Sacrificial Victims Were Painted Blue By The Mayans Before Being Thrown Into A Sinkhole

jdross75 - - illustrative purposes only

Between the third and 10th centuries, the Maya civilization flourished across Mexico’s Yucatán Peninsula.

At a sacred site called Chichén Itzá, sacrificial victims were painted blue and thrown into a sinkhole. The blue hue is considered one of the greatest achievements of the Maya culture. The bright color is known as “Maya blue.”

Among the ancient Maya, blue was the color of sacrifice. It represented Chaac, the rain god. Blue human offerings were sacrificed to Chaac during droughts in the hopes that rainfall would occur.

Aside from being painted on the skin of human offerings, it was used to decorate pottery, statues, and murals.

The pigment has remained resilient to the passage of time, retaining its color even when faced with solvents, acids, and high temperatures.

Since its initial discovery in the 1930s, Maya blue’s ability to last has baffled scientists. In the 1960s, scientists were able to identify its components.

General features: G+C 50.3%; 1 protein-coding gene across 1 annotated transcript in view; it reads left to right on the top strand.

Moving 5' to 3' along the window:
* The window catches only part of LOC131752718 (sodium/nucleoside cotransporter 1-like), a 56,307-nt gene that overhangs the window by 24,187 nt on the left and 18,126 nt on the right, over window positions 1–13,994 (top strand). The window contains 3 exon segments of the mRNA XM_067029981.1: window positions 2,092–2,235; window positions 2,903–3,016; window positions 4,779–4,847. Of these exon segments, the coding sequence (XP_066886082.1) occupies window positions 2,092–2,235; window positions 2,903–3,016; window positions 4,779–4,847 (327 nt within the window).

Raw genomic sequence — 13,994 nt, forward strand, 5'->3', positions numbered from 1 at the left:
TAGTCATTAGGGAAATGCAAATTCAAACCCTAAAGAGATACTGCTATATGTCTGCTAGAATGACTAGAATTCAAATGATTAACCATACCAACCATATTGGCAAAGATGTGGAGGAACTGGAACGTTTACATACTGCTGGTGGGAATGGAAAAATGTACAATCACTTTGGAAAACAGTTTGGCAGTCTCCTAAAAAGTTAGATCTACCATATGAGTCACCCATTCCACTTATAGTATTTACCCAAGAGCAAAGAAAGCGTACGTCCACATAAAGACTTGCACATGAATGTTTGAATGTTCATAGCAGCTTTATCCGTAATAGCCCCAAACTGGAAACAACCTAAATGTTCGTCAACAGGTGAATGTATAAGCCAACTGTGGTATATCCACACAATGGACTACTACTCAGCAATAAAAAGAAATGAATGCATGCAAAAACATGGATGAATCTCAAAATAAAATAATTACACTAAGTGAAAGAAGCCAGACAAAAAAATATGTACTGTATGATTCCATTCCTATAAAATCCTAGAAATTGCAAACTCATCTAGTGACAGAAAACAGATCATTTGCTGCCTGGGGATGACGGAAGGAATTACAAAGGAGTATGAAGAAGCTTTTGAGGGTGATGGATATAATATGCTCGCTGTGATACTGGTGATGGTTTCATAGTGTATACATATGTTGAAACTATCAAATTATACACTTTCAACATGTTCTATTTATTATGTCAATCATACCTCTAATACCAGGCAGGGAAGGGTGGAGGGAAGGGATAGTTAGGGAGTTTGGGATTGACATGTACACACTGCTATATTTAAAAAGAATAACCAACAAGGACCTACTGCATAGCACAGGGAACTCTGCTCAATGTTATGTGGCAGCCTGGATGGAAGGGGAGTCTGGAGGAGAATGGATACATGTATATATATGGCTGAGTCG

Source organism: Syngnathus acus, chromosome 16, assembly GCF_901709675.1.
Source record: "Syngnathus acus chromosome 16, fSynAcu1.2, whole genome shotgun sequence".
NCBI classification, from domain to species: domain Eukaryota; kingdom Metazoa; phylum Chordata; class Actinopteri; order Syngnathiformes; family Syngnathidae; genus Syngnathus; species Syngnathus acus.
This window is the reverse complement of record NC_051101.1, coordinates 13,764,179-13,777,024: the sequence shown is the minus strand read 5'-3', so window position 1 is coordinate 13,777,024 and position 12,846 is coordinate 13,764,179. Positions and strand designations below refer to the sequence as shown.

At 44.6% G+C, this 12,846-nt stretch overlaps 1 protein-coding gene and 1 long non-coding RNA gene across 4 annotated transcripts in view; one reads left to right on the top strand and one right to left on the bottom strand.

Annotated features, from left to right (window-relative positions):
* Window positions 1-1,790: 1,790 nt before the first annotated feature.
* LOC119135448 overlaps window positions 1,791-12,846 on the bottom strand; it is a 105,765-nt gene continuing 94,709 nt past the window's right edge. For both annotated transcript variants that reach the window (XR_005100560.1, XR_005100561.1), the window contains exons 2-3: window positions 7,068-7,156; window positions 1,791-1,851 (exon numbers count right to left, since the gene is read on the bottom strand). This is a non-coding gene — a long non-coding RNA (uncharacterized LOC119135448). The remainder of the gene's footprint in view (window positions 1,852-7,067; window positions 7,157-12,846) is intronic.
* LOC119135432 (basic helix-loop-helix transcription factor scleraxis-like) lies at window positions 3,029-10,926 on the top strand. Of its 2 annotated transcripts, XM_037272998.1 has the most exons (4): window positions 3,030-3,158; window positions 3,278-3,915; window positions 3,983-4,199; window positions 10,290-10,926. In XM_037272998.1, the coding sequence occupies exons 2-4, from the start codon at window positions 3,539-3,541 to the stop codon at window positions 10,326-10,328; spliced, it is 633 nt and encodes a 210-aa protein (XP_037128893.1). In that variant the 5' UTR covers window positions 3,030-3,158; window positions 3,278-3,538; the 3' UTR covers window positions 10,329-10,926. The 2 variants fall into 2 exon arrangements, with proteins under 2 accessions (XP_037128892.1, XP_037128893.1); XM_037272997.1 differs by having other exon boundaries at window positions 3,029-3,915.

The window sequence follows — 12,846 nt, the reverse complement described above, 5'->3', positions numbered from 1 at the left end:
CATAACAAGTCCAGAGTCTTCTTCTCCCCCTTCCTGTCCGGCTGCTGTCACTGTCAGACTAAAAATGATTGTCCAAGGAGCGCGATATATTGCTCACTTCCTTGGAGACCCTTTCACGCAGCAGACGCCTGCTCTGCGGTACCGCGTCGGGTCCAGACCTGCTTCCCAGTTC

They found that the pigment was created by combining indigo, a plant-based dye, and palygorskite, a type of clay.

To the ancient Maya, the sinkhole, or the Sacred Cenote, at the site of Chichén Itzá was a place of spiritual importance.

It was regarded as a gateway to the underworld. In 1904, an array of artifacts, including gold, jade, pottery, and dozens of human skeletons, were retrieved from the bottom of the Sacred Cenote.

jdross75 – – illustrative purposes only

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